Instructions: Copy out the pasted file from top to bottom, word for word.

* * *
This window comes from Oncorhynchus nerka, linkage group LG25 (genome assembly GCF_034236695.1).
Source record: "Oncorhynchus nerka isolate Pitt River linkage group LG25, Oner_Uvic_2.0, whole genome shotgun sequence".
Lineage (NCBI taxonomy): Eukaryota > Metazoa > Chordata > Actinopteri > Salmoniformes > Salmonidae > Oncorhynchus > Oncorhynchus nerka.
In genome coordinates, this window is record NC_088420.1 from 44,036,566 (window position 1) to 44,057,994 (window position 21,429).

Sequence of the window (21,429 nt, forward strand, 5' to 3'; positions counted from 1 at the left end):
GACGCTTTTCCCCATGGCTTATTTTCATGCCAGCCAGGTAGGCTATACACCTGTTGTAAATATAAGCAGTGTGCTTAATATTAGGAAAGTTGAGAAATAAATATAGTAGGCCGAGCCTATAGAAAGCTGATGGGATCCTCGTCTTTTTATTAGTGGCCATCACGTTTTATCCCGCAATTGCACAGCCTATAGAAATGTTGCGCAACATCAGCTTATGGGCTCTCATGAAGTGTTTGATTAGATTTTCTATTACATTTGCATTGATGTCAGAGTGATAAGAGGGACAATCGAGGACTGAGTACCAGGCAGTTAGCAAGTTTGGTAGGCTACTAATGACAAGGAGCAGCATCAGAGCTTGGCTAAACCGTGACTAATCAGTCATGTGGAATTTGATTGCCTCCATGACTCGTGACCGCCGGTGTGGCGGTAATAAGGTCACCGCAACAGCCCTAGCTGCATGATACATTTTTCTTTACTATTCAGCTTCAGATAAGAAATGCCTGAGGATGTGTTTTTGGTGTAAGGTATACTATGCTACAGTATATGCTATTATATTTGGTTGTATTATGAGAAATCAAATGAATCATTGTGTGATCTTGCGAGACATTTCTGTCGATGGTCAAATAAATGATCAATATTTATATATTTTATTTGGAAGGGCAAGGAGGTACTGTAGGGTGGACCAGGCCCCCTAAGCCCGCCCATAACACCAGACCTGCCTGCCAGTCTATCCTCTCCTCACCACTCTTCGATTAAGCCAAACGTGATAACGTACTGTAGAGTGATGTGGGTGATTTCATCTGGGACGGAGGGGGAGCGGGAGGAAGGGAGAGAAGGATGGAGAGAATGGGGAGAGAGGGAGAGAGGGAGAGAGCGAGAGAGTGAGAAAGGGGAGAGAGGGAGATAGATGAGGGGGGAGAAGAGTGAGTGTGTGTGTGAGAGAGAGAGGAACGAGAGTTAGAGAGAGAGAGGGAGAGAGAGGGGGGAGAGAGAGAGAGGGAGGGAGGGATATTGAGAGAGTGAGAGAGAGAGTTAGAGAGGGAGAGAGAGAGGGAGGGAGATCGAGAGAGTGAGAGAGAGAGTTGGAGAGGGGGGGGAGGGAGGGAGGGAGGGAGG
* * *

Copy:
This window comes from Oncorhynchus nerka, linkage group LG25 (genome assembly GCF_034236695.1).
Source record: "Oncorhynchus nerka isolate Pitt River linkage group LG25, Oner_Uvic_2.0, whole genome shotgun sequence".
Lineage (NCBI taxonomy): Eukaryota > Metazoa > Chordata > Actinopteri > Salmoniformes > Salmonidae > Oncorhynchus > Oncorhynchus nerka.
In genome coordinates, this window is record NC_088420.1 from 44,036,566 (window position 1) to 44,057,994 (window position 21,429).

Sequence of the window (21,429 nt, forward strand, 5' to 3'; positions counted from 1 at the left end):
GACGCTTTTCCCCATGGCTTATTTTCATGCCAGCCAGGTAGGCTATACACCTGTTGTAAATATAAGCAGTGTGCTTAATATTAGGAAAGTTGAGAAATAAATATAGTAGGCCGAGCCTATAGAAAGCTGATGGGATCCTCGTCTTTTTATTAGTGGCCATCACGTTTTATCCCGCAATTGCACAGCCTATAGAAATGTTGCGCAACATCAGCTTATGGGCTCTCATGAAGTGTTTGATTAGATTTTCTATTACATTTGCATTGATGTCAGAGTGATAAGAGGGACAATCGAGGACTGAGTACCAGGCAGTTAGCAAGTTTGGTAGGCTACTAATGACAAGGAGCAGCATCAGAGCTTGGCTAAACCGTGACTAATCAGTCATGTGGAATTTGATTGCCTCCATGACTCGTGACCGCCGGTGTGGCGGTAATAAGGTCACCGCAACAGCCCTAGCTGCATGATACATTTTTCTTTACTATTCAGCTTCAGATAAGAAATGCCTGAGGATGTGTTTTTGGTGTAAGGTATACTATGCTACAGTATATGCTATTATATTTGGTTGTATTATGAGAAATCAAATGAATCATTGTGTGATCTTGCGAGACATTTCTGTCGATGGTCAAATAAATGATCAATATTTATATATTTTATTTGGAAGGGCAAGGAGGTACTGTAGGGTGGACCAGGCCCCCTAAGCCCGCCCATAACACCAGACCTGCCTGCCAGTCTATCCTCTCCTCACCACTCTTCGATTAAGCCAAACGTGATAACGTACTGTAGAGTGATGTGGGTGATTTCATCTGGGACGGAGGGGGAGCGGGAGGAAGGGAGAGAAGGATGGAGAGAATGGGGAGAGAGGGAGAGAGGGAGAGAGCGAGAGAGTGAGAAAGGGGAGAGAGGGAGATAGATGAGGGGGGAGAAGAGTGAGTGTGTGTGTGAGAGAGAGAGGAACGAGAGTTAGAGAGAGAGAGGGAGAGAGAGGGGGGAGAGAGAGAGAGGGAGGGAGGGATATTGAGAGAGTGAGAGAGAGAGTTAGAGAGGGAGAGAGAGAGGGAGGGAGATCGAGAGAGTGAGAGAGAGAGTTGGAGAGGGGGGGGAGGGAGGGAGGGAGGGAGG